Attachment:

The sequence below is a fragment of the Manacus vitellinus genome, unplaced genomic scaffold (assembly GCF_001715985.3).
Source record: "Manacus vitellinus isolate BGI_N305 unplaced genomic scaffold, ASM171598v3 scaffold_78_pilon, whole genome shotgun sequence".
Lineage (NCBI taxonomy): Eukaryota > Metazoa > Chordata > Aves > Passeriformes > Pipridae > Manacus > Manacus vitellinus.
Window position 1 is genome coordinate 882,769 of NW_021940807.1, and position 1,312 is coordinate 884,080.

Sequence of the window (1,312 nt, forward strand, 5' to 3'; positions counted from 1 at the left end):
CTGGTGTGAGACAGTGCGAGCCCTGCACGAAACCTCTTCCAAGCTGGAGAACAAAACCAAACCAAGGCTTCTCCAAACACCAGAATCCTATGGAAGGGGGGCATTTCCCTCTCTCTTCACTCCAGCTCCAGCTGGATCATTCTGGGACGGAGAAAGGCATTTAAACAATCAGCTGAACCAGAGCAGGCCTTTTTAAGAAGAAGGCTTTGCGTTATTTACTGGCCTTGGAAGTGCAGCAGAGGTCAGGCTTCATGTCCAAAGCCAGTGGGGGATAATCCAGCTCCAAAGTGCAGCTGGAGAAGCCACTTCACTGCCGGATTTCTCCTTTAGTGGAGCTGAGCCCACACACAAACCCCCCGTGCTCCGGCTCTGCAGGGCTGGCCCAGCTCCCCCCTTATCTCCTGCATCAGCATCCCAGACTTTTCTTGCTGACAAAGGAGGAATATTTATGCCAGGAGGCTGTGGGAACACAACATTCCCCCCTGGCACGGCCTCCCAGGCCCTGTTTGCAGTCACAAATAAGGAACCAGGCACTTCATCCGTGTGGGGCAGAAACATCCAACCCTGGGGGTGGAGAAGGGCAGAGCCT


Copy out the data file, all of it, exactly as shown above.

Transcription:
The sequence below is a fragment of the Manacus vitellinus genome, unplaced genomic scaffold (assembly GCF_001715985.3).
Source record: "Manacus vitellinus isolate BGI_N305 unplaced genomic scaffold, ASM171598v3 scaffold_78_pilon, whole genome shotgun sequence".
Lineage (NCBI taxonomy): Eukaryota > Metazoa > Chordata > Aves > Passeriformes > Pipridae > Manacus > Manacus vitellinus.
Window position 1 is genome coordinate 882,769 of NW_021940807.1, and position 1,312 is coordinate 884,080.

Sequence of the window (1,312 nt, forward strand, 5' to 3'; positions counted from 1 at the left end):
CTGGTGTGAGACAGTGCGAGCCCTGCACGAAACCTCTTCCAAGCTGGAGAACAAAACCAAACCAAGGCTTCTCCAAACACCAGAATCCTATGGAAGGGGGGCATTTCCCTCTCTCTTCACTCCAGCTCCAGCTGGATCATTCTGGGACGGAGAAAGGCATTTAAACAATCAGCTGAACCAGAGCAGGCCTTTTTAAGAAGAAGGCTTTGCGTTATTTACTGGCCTTGGAAGTGCAGCAGAGGTCAGGCTTCATGTCCAAAGCCAGTGGGGGATAATCCAGCTCCAAAGTGCAGCTGGAGAAGCCACTTCACTGCCGGATTTCTCCTTTAGTGGAGCTGAGCCCACACACAAACCCCCCGTGCTCCGGCTCTGCAGGGCTGGCCCAGCTCCCCCCTTATCTCCTGCATCAGCATCCCAGACTTTTCTTGCTGACAAAGGAGGAATATTTATGCCAGGAGGCTGTGGGAACACAACATTCCCCCCTGGCACGGCCTCCCAGGCCCTGTTTGCAGTCACAAATAAGGAACCAGGCACTTCATCCGTGTGGGGCAGAAACATCCAACCCTGGGGGTGGAGAAGGGCAGAGCCT